Another study by Muether et al. observed a 29.5% elevation in IOP in the first 24 hours after VR surgery [8]. The majority of these cases used a 20G vitrectomy. In this case series, 27-gauge un-sutured ports were used for vitrectomy, which may have lowered the incidence of elevated IOP observed on the POD1. The modernisation of VR surgery in using small gauge suture-less surgery is associated with a reduction in the incidence and magnitude of postoperative IOP changes when compared to conventional 20-gauge vitrectomy [9].

With the two patients reporting vomiting on the telephone review, the IOPs were not particularly elevated, but the question regarding nausea / vomiting is important to differentiate between it being GA-related or due to an IOP rise. Next day telephone consultations in this case series have shown to avoid POD1 reviews in uncomplicated VR patients. Thus reducing the burden on ward rounds and avoiding unnecessary journeys for elderly patients.

Ophthalmic nursing staff can have a role in reinforcing patient education regarding postoperative care, warning symptoms and reduce patient anxiety over the POD1 telephone consultation. The patient or carer should be able to communicate well for this to be implemented. Severe hearing problems and language barriers would need to be addressed preoperatively so that alternative plans can be made.

Many surgical specialists see their postoperative patients many days to even weeks after uncomplicated orthopaedic, plastic, urologic, dental, gynaecologic or general surgical procedures depending upon the procedure performed. The current standard for VR surgery is a POD1 examination. Series such as this one will hopefully gradually shift the standard of care in a more patient-friendly direction without compromising on patient safety.

 

References

1. Isernhagan RD, Michels RG, Glaser BM, et al. Hospitalization requirements after vitreoretinal surgery. Arch Ophthalmol 1988;106(6):767-70.
2. Zick J, Joondeph BC. Is a Postoperative Day One Examination needed after Uncomplicated Vitreo-Retinal Surgery? Retina 2018;38(2):331-3.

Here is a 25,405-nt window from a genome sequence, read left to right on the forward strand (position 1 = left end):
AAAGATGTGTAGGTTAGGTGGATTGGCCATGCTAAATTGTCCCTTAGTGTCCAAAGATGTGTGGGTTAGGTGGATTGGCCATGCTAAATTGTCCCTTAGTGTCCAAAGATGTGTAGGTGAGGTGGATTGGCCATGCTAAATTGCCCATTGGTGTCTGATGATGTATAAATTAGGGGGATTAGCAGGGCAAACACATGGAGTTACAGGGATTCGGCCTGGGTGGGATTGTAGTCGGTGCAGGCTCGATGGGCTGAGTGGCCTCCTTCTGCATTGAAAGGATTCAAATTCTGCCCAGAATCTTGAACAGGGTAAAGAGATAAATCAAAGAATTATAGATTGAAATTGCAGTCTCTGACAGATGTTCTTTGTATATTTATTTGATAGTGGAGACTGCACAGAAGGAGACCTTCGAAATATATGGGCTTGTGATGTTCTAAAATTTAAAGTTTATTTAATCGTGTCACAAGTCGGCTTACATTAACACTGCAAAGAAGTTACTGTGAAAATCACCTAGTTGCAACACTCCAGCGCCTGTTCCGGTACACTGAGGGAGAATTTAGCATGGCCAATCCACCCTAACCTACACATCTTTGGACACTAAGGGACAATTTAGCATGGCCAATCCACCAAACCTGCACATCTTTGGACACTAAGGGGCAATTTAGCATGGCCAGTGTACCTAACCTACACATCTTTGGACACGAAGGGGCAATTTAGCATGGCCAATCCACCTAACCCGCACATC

3. Whitefield L, Crowston J, Little BC. First day follow up for routine phacoemulsification? Br J Ophthalmol 1996;80(2):148-50.
4. Tan JH, Newman DK, Klunker C, et al. Phacoemulsification cataract surgery: is routine review necessary on the first post-operative day? Eye (Lond) 2000;14(Pt1):53-5.
5. Allan BD, Baer RM, Heyworth P, et al. Conventional routine clinical review may not be necessary after uncomplicated phacoemulsification. Br J Ophthalmol 1997;81(7):548-50.
6. Alexander P, Michaels L, Newsom R. Is Day-1 Postoperative Review Necessary after Pars Plana Vitrectomy? Eye 2015;29(11):1489-94.
7. Rahman R, Stephenson J, Gillibrand W, Marler J. Risk Factors for Elevated Intraocular Pressure on First Day Postoperative Review Following Pars Plana Vitrectomy. J Vitreoretin Dis 2017;1(6):397-400.
8. Muether PS, Hoerster R, Kirchof B, Fauser S. Course of intraocular pressure after vitreoretinal surgery: Is early postoperative intraocular pressure elevation predictable? Retina 2011;31(8):1545-52.
9. Gosse E, Newsome R, Hall P, et al. Changes in day 1 post-operative intraocular pressure following sutureless 23-gauge and conventional 20-gauge pars plana vitrectomy. Open Ophthalmol J 2013;7:42-7.

 

Declaration of competing interests: None declared.

 

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CONTRIBUTOR
Rubina Rahman

Calderdale Royal Hospital, Halifax, UK.

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CONTRIBUTOR
Nosheen Khan

Calderdale Royal Hospital, Halifax, UK.